The more common a side-effect, the more mild it tends to be.
For example, the most common side-effect reported to Sahpra is a headache. Twenty two percent of the 1 036 received for the Pfizer jab and three in ten people who reported side-effects for Johnson & Johnson are for headaches.
Other common side-effects reported for the jabs are dizziness, some pain, a fever and nausea.
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Out of the just over 7-million (the number of doses administered in the period that Sahpra’s adverse events report covers) COVID vaccine doses doled out in South Africa, Sahpra has received 1 473 reports of adverse events, or side-effects. This means that only 0.02% of people who have gotten their jab have reported experiencing a reaction afterwards.
Side-effects are, however, underreported around the world, says Tohlang Sehloho, Sahpra’s senior manager for clinical evaluation.
Of the reports for mild effects that Sahpra received, 1 124 were from people who had received the Pfizer vaccine, while the remaining 349 were among those who got the J&J jab. The higher number reported for Pfizer is because more people have received those doses in our national roll-out for the period which Sahpra’s report covers.
Around a quarter of the reports came from Gauteng, with the next highest number coming from KwaZulu-Natal at 16%. Northern Cape has currently reported the fewest number of side-effects at only 16 in total — the Northern Cape is also the province that administered the fewest vaccine doses.
How does Sahpra track side-effects?
Sahpra is in charge of overseeing all medications and medical interventions in South Africa. Part of this means keeping an eye out for potential side-effects that may pop up over time.
In the case of COVID vaccines, jabs are being granted conditional (for example, J&J) or emergency use approval (for example, Pfizer). These types of approval are given to the jabs in order to make doses available to the country as quickly as possible while still ensuring their safety.
Regulators assess the available information for these jabs to determine if they work at protecting people against disease (in this case COVID-19) and are safe to use.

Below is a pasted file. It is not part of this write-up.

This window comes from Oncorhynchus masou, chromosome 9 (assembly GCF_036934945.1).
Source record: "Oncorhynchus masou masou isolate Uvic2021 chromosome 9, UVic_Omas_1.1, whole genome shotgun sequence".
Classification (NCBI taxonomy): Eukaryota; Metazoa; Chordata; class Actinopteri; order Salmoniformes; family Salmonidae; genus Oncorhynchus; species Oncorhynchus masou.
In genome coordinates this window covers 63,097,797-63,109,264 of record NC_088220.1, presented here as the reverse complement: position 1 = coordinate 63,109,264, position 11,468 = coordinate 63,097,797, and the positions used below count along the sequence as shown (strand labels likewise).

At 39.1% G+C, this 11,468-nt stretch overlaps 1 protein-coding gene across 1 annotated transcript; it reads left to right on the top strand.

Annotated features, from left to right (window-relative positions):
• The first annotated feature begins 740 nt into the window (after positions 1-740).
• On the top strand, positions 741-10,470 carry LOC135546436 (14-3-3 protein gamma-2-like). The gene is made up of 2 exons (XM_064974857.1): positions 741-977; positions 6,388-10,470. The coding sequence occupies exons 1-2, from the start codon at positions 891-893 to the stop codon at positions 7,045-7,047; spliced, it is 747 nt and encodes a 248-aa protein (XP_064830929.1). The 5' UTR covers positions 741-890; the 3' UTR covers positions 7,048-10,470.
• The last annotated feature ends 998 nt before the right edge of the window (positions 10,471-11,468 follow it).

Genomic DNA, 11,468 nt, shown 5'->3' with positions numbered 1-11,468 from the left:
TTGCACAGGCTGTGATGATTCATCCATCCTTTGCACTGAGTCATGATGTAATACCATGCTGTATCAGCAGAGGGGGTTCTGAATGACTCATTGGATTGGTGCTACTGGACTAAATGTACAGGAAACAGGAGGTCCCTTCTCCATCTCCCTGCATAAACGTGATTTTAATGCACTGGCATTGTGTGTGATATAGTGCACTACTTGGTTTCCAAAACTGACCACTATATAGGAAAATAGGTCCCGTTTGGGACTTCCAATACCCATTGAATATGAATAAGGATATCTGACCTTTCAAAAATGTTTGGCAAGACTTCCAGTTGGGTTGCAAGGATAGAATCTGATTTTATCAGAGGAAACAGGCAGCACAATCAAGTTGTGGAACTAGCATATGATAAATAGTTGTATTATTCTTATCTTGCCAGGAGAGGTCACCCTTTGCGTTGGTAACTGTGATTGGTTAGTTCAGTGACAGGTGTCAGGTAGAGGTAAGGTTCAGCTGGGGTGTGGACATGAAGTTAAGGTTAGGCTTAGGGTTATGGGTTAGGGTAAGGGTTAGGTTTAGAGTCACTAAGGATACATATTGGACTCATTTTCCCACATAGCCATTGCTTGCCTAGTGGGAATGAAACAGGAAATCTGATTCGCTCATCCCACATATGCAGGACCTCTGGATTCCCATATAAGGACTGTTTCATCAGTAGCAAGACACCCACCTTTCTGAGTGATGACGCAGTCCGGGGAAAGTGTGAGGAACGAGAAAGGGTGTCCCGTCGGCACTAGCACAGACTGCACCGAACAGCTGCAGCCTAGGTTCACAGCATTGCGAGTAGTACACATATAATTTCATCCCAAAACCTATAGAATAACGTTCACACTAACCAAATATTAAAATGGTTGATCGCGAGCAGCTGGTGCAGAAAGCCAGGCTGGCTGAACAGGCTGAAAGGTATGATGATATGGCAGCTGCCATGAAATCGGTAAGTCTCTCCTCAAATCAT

Once a jab meets all the criteria, it can then be used on a much wider scale as part of the national roll-out. So far, Sahpra has granted approval to COVID vaccines from the following companies: Pfizer-BioNTech, Johnson & Johnson, AstraZeneca and Sinovac. Of these, Pfizer-BioNTech and Johnson & Johnson are currently used in South Africa.
The way in which people react to the vaccines is continuously monitored by both Sahpra and vaccine manufacturers.
How Sahpra monitors side-effects
South Africa’s national roll-out uses a “passive” surveillance system to track COVID-19 vaccine side-effects. That means the data collected depends on vaccinated people to report their side-effects to Sahpra.
Active surveillance would be impractical, Linda-Gail Bekker, one of the co-lead investigators of South Africa’s Sisonke study, which looked at the use of Johnson & Johnson’s vaccine among health workers, told Bhekisisa in May. That is because active surveillance would require Sahpra to follow up with each vaccinated person individually on a regular basis to find those that have a severe reaction to the vaccine.
For South Africa’s passive surveillance system, people who have received a COVID jab can report their personal experiences and side-effects through the Med Safety App (which can be downloaded onto your phone), via the COVID-19 hotline on 0800 029 999 or in person at their nearest clinic.
By the end of July, Sahpra had registered 4 683 users on the MedSafety app with a total of 770 reports filed that month.
Matlala says awareness and uptake of the app is still low.
You can also go to your vaccination site to report your side-effects, Health Minister Joe Paahla said in a media briefing last week.
How manufacturers monitor side-effects
The scale at which COVID jabs are being rolled out means that millions of people around the world are receiving shots in their arms daily. Severe side-effects are uncommon, and even large studies or trials will not detect them, because studies test the vaccines on too few people. When entire populations of people are being vaccinated, however, it’s more likely that such side-effects will be picked up, because the jabs will be used by millions of people.
As a result, companies which have received approval for their jabs must continue to provide safety updates to Sahpra as new information becomes available. The regulatory body then assesses this data to see if the jab’s side-effects must be updated and inform people of any additional risks that may arise.